Coming Back Around?

New council reopens roundabout discussion during work session

Graphic courtesy of PennDOT

By Scott Shindledecker

WARREN, Pa. – Warren residents and some members of city council may not want a roundabout at the intersection of Pennsylvania Ave. and Market St., but local state Department of Transportation officials have no plans to halt the project.

Monday evening at the city council’s workshop, new mayor David Wortman and council members voiced their reservations with the nearly $4 million project which is scheduled to begin sometime this spring.

Five Warren residents also shared their displeasure with state officials.

“It’s utterly disgraceful for our city to waste this much money on something few people want,” one woman said.

“More than $1 million has already been spent on this project, no properties will be vacated and we only have to move the sidewalks and 29 parking spots will be lost, but none from CVS,” said PennDot project manager Chris Boyer-Krantz. “We’ve done thousands of hours of traffic surveys, we’ve done the public review.”

Another questioned how large tractor trailers or rigs hauling oversized loads would successfully negotiate the traffic controlled devices.

Many city officials and state highway departments across the country tout the use of roundabouts for slowing the speed of some motorists while keeping traffic moving.

Roundabouts result in lower vehicle speeds, generally 15-25 miles per hour, according to information on PennDOT’s web site.

The agency also reported that “Roundabouts are geometrically designed to reduce vehicle speeds to generally 25 mph or less, and all turns are right turns. This significantly reduces the severity of crashes over those at traditional intersections. Crashes that do occur are typically low-speed, sideswipe crashes rather than high-speed T-bone collisions that can occur at traditional intersections especially with left-turn movements.”

While state officials touted improved safety as one major reason for the project, Wortman said from the data that has been provided the number of accidents are “statistically insignificant.”

“You’re saying there are eight reportable accidents in five years at this intersection and with the traffic numbers driving through it, I don’t know how much safer this intersection can be,” Wortman said.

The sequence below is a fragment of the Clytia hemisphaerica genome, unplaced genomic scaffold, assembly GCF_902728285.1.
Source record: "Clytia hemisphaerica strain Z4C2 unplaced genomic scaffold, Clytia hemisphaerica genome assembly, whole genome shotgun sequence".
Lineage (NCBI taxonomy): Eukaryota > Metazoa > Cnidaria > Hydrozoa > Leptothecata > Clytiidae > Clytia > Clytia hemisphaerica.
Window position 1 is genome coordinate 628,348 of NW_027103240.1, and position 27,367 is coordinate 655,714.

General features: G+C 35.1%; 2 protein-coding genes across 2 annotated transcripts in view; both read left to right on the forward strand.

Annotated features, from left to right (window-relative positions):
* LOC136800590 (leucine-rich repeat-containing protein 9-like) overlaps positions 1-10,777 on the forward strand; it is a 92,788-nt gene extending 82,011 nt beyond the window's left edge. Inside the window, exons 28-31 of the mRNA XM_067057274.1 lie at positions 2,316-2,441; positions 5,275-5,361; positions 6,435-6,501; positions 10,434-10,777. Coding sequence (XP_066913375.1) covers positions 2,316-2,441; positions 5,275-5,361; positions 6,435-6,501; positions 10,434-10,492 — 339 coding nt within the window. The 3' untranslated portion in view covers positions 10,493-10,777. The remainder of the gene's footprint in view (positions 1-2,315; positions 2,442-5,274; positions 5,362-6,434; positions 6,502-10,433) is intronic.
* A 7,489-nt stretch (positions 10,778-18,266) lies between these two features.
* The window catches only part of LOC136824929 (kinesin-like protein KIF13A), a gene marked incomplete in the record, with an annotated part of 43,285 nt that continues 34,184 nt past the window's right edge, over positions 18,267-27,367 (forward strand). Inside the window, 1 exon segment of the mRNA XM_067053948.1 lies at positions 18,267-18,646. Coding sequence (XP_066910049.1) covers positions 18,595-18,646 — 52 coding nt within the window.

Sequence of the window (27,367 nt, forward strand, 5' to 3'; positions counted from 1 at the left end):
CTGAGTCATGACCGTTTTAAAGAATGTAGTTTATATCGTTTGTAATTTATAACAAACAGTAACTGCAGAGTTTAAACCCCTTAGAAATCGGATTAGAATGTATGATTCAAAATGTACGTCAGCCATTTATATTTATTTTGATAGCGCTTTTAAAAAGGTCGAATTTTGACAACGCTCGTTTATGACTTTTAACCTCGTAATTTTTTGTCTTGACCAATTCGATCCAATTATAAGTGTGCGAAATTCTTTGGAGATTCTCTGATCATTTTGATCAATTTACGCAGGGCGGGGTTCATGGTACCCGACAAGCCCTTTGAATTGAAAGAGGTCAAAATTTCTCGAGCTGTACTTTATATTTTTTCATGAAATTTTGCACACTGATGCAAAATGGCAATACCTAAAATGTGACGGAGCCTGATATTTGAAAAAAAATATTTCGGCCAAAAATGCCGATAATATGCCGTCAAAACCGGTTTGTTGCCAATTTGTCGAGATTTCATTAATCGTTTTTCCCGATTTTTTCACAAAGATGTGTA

Boyer-Krantz said part of the analysis included not only the intersection, but the corridor which included a few hundred feet of roadway on either side of the intersection.

“Safety in the corridor should improve with slower speeds,” Boyer-Krantz said.

Brian McNulty, the state District Executive for the Northwest Region which includes Warren County, said studies have shown that pedestrian crashes have decreased 35% in roundabouts.

“People tend to only look at the traffic light and speed up to get through a light,” McNulty said. “When drivers are focused on what’s in front of them instead of a light, it’s easier to see pedestrians and the roundabout reduces speed, which affects the number of fatals.”

Another issue was how businesses in the area may be affected.

Council member Wendy McCain asked PennDot officials if eminent domain was being used on any properties in the area.

“All building will remain,” Boyer-Krantz said. “A few parking spaces will be lost and some green space in front of the (Nfg Federal) credit union.”

Officials said 29 parking spaces would be lost in the project.

“Some businesses believe they are being impacted because they are losing parking,” McCain said.

In terms of large truck traffic, PennDot officials also said they’ve made changes in the project to address the issue.

“We’ve made the aprons flat to accommodate large trucks,” Boyer-Krantz said.

Jim O’Mara, a Highway Technical Service Manager at ms consultants, inc., said the aprons would be built 150 feet wide to handle larger trucks.

Wortman said city council would accept public comment on the project at next week’s regular monthly meeting at 7 p.m. Monday, Jan. 17.